Hallways and Tulle

Guibord's North Country School of Dance is the prima ballerina of ballet schools

Story and photos by Felicia Bonanno

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Guibord's School of Dance offers several dance studios and other amenities.

I was a bit confused when I opened the glass door to Guibord’s School of Dance, and parents came pouring out with swarms of toddlers around them.

“Am I at the right building?” I asked myself. I checked the words on the door again. Yup, this was definitely it. I set foot inside after holding the door open for a few more moms, dads, and excited-looking little kids and found myself standing at one end of a long hallway. At the other end of the hallway were tables built for people, say, oh, 3 feet tall, and toys and scribbly artwork decorated the walls. I second-guessed myself again. Maybe Guibord’s wasn’t a ballet school at all, but a daycare center for tots…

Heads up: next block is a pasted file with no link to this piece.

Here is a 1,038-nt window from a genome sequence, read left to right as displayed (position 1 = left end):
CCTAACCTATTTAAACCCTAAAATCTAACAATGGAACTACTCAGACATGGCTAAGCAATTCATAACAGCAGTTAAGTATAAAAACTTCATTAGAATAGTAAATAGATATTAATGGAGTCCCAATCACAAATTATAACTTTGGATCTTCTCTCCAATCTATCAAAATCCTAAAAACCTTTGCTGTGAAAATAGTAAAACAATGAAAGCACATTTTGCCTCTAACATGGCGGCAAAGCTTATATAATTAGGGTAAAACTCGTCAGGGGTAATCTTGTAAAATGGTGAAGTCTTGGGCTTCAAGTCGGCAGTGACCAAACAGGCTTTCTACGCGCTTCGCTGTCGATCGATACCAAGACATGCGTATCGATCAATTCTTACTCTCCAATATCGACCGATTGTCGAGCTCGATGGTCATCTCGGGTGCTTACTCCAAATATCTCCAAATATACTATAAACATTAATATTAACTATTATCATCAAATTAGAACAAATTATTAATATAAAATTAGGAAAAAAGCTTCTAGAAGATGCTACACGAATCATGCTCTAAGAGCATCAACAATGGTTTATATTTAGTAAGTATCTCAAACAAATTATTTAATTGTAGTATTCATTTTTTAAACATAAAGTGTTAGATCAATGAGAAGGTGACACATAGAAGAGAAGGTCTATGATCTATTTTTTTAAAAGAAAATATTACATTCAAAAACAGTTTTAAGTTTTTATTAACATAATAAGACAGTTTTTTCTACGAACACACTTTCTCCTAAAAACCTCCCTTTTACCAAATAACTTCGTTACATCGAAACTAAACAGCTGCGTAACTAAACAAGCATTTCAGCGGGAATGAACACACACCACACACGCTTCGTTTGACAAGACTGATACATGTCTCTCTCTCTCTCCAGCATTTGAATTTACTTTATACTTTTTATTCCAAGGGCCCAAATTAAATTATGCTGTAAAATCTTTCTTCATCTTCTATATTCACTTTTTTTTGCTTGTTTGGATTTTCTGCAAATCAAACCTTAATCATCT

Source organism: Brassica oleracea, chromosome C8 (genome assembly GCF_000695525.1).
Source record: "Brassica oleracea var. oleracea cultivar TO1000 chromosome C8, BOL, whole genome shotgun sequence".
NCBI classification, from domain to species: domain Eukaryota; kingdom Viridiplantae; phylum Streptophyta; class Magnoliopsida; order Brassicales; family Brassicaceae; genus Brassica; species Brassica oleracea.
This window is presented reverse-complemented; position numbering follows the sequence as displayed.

Finally, I spotted a door to my right. The sign on the door read “NCBE upstairs”. I had found what I was looking for, the North Country Ballet Ensemble.

Right through the door was a steep, carpeted staircase and a tall, wooden shoe cubby (most of the shoes it held were right in the middle of the tall case, so I knew I had left the realm of little people). When I reached the top of the staircase a woman in a purple turtleneck was taping a poster to a wall. She turned when she heard my footsteps and smiled. She immediately broke the stereotypical, snobbish ballet instructor attitude that I have often encountered with her warm smile and pleasant handshake.

“You must be the one who called,” she said, smiling. I had called in advance to see if I could come in and observe a dance class. When I moved to Plattsburgh, N.Y., I stopped dancing for months, the longest break I have taken in eight years of ballet. I wanted to start up again, and someone had adamantly recommended Guibord’s. I was soon to find out for myself if their praises could be backed.